I’ve been thinking a lot
about the Great Depression.
I know I am not alone.
Sure, news media have been making comparisons since last year, but you can’t listen to them. But when the front-line, realtime, down-home media (that would be you and me) start examining the ways that our current downturn/ recession/collapse/meltdown is similar to what happened in the 1930s in the U.S and Europe, it’s time to listen. When layoffs are no longer something that happened to a friend of a friend or your cousin’s ex-husband, but rather a reality for your friends and neighbors, it’s time to listen. When great, big things are being tried and the economy still seems to be sinking, it’s time to listen.
The problem is, we don’t have anything but numbers to help us compare what has happened/is happening and to project how it will ultimately affect all of us. Unfortunately, numbers and economic theory are best at telling you about numbers and economic theory. They have less to say about individual human beings.
And to even try to extrapolate Depression-era history and make a forecast for the Millennial Meltdown is to invite gross miscalculations. Yes, we care about the economics of it. We want to keep our jobs or find good ones. We want to keep our 3,000-square-foot homes. We want to send our children to high quality schools that are well staffed and fully equipped. We want to ``cut back’’ by eating out fewer times per week, doing less reckless and impulsive clothes shopping, buying a more fuel-efficient car.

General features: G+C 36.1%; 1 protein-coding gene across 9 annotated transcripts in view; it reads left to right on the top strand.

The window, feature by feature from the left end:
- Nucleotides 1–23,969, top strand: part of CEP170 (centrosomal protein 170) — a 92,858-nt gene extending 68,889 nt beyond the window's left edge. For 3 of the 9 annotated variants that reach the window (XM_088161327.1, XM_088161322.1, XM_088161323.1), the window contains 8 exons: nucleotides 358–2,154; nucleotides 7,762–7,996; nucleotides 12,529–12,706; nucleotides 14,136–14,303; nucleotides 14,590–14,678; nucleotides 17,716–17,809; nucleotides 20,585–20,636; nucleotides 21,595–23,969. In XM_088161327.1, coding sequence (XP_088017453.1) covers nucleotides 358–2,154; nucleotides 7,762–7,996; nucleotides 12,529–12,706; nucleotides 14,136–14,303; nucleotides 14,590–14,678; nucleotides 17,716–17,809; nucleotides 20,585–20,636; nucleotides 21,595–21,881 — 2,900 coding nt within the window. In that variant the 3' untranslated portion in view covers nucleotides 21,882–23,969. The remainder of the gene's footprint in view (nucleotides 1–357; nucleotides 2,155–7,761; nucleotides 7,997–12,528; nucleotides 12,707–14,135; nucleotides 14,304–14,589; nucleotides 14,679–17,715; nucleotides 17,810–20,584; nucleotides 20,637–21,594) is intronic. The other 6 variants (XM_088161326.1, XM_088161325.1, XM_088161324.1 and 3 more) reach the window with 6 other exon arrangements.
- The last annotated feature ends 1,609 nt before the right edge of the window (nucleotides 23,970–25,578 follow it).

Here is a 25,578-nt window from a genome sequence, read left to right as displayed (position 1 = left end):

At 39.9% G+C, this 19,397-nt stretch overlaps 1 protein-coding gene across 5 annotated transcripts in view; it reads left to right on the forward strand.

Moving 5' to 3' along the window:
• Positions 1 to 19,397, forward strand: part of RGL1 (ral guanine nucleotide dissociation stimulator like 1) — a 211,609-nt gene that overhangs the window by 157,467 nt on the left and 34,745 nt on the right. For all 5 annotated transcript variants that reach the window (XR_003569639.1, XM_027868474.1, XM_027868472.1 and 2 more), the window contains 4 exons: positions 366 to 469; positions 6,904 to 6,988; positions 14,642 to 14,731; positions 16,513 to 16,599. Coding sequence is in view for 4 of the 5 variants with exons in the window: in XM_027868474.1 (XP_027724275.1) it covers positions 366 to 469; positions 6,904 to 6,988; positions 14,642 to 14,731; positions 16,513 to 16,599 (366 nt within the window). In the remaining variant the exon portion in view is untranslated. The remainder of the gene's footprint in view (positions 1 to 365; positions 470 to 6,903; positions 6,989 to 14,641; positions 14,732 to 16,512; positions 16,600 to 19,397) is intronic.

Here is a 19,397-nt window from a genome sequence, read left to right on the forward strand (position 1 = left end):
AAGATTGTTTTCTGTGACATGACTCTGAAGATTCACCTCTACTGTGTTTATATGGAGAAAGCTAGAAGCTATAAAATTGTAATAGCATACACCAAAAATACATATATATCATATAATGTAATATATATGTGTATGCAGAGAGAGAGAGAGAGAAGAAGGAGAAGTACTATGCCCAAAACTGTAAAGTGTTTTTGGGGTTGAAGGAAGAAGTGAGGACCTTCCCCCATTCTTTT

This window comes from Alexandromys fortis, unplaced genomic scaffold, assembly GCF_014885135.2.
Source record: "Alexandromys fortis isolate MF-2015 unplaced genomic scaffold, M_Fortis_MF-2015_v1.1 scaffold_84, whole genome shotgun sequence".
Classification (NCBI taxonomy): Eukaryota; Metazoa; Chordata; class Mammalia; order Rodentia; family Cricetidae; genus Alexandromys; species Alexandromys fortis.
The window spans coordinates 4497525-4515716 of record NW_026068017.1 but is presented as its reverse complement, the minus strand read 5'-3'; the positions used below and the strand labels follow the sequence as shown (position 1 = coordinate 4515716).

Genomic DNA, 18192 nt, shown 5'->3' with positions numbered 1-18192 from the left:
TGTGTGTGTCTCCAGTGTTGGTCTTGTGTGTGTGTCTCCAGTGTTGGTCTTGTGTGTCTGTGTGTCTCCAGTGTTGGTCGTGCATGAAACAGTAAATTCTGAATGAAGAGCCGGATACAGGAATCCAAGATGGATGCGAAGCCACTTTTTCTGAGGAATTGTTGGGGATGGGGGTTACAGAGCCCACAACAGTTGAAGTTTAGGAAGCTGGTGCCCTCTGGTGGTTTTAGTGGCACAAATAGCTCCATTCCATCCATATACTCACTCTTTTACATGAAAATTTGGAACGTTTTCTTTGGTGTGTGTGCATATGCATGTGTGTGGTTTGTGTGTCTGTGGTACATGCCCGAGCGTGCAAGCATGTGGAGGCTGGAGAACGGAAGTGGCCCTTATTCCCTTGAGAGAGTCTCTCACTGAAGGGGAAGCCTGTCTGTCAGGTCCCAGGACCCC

In short, the average American is approaching this broad economic crisis like a bunch of Herbert Hoovers. We can’t possibly give up the gym memberships, yoga classes or personal trainers because, without them, we worry about being too fat. Friends, that’s not deprivation. One pair of shoes My grandmother, Stormy, was born in 1912, in Pensacola, Florida. She passed away late last year, living proof that all the things that won’t kill you actually do make you stronger. And maybe meaner.
Certainly more neurotic.
But no less loved.
The Deep South, and Pensacola in particular, began experiencing harsh economic tides around the time my grandmother was 5. The next year, a massive flu epidemic swept the globe, and didn’t do a thing to make matters in Pensacola any better. They made things in Stormy’s world a whole lot worse. She and her 26-year-old mother, Mollie, both fell ill with the disease. Stormy survived, as many children did. And like many adults in the prime of life, Mollie did not survive. She died, seven months pregnant, on her 27th birthday.